Why I stopped worrying and learned to love changes in governance and branding.
Developers can be passionate about the tools and languages they use for development. This passion is a double-edged knife. It can foster growth of the technology's adoption and inspire the direction of energy into the language that one has chosen to advocate. The passion might also scare off those who wish to use the language or are just entering the field, particularly when the opposing view is exaggerated, incorrect or out of date with the current state of the technology. This latter scenario injects (often unintentionally) into the dialogue regarding the technology in question Fear, Uncertainty and Doubt (FUD).
Java was introduced in the mid-1990s. Issues inherent to the technology and the governance of the technology have been numerous through the years. Many of the issues raised have been valid and significant. Others, not so much. There have been issues with speed, floating-point arithmetic, handling of unsigned numbers and so on. Most of those technical issues have been addressed as the language matured. Java recall is a catch-all for the base language, facilities that support the language (the JVM), its licensing and brand management in general. Also, the legal kerfuffle between Oracle and Google being notable and having spanned a number of years certainly opened the door for both legitimate and exaggerated FUD.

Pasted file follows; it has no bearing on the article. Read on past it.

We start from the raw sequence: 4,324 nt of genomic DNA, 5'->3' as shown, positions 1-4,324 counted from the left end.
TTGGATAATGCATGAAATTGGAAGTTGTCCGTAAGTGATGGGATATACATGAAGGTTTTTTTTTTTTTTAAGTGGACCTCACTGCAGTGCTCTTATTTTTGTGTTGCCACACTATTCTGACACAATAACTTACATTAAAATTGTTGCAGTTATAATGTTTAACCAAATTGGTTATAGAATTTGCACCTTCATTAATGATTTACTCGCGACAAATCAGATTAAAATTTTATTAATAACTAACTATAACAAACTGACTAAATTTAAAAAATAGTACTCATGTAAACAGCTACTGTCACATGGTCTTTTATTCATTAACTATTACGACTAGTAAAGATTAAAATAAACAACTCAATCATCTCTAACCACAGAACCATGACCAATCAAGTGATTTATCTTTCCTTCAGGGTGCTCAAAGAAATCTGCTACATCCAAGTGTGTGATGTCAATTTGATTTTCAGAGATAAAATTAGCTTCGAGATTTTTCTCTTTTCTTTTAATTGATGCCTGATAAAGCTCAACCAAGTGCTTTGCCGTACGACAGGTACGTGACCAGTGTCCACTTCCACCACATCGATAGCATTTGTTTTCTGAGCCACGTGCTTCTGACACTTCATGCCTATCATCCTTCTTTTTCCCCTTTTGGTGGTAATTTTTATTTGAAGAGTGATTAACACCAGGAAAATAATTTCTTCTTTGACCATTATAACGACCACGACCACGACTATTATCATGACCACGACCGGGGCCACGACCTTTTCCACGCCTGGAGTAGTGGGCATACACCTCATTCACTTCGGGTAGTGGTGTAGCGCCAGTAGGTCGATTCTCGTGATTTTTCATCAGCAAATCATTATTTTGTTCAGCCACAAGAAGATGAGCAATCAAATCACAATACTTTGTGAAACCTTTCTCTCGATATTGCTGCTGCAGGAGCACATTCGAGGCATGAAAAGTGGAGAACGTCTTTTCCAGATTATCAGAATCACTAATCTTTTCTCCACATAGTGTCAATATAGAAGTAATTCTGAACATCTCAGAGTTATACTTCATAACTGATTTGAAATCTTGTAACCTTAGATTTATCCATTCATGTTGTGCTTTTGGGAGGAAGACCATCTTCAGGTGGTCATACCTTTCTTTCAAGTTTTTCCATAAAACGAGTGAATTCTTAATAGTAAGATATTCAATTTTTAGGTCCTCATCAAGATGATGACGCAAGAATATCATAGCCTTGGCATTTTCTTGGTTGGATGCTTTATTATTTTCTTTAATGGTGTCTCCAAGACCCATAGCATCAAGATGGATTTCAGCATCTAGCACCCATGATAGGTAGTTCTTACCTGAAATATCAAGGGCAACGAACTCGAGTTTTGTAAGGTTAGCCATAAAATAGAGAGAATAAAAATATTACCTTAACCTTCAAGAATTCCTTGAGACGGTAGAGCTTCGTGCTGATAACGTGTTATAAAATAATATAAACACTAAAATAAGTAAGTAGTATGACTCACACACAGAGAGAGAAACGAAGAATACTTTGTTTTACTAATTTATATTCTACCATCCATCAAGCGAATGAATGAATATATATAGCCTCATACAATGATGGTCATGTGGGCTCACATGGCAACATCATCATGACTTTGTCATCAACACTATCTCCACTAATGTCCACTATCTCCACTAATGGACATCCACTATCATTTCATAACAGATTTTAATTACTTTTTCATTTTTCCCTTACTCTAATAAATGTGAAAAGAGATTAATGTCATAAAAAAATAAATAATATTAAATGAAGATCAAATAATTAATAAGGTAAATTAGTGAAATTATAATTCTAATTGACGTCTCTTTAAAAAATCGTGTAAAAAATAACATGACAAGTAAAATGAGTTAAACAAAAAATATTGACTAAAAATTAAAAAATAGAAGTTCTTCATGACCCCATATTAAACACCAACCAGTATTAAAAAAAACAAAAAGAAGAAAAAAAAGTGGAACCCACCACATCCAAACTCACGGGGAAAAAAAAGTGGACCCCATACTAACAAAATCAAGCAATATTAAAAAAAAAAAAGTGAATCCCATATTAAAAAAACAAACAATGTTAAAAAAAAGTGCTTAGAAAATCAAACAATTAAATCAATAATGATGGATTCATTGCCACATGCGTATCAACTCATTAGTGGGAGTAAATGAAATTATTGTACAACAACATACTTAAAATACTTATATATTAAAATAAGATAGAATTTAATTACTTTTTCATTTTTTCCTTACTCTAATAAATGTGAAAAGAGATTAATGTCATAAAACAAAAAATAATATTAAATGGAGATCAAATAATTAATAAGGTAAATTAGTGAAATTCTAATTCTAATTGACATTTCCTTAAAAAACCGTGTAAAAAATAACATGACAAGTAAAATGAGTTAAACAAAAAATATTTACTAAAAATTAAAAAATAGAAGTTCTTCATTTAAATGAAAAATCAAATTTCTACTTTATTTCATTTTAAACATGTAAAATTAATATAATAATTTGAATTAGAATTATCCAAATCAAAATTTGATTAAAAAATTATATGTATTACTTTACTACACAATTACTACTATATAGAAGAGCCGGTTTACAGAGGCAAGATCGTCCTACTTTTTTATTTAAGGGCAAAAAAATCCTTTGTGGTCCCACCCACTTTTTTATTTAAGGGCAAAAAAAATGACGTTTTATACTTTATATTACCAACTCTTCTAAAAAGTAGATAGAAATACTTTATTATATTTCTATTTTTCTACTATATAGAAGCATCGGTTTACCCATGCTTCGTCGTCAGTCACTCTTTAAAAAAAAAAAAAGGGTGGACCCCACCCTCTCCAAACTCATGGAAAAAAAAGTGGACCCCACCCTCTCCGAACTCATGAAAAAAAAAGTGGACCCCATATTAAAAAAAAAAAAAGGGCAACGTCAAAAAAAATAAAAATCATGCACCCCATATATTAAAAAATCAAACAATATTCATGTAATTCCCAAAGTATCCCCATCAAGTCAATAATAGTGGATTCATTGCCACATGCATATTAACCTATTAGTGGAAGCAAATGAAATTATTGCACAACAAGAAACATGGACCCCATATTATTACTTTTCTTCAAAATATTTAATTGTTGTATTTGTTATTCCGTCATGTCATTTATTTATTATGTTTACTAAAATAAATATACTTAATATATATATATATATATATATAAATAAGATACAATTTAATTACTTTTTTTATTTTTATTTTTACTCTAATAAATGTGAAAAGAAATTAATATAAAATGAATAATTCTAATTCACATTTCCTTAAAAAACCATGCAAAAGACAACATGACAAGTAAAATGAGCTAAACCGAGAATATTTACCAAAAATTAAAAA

Many of the above performance and security issues have been addressed by software engineers in maintenance and full revision development releases. Indeed, the language continues to evolve, and even as version 8 of the platform seems to have hit its stride, version 9 reached general availability this past September, and the community of developers that rely on this language and facilities seem anecdotally well into experimentation and adoption. With version 9 still a pretty fresh and current release, version 10 already has reached its release candidate stage. Some Java issues have been addressed as the governance model evolved, legal issues resolved and license issues clarified. It did seem for a while various projects could have led to a fracture: IcedTea, Harmony and so on. However, these big players actively supporting and backing the OpenJDK project, bringing their side efforts, engineers and brand prestige with them, deserve a lot of credit for the acceleration and advancement of Java SE in recent years.
One area that has been a recent hotbed of movement, discussion and, yes, a source for the generation of FUD, is the Enterprise Edition of Java. So, just what is all the hubbub?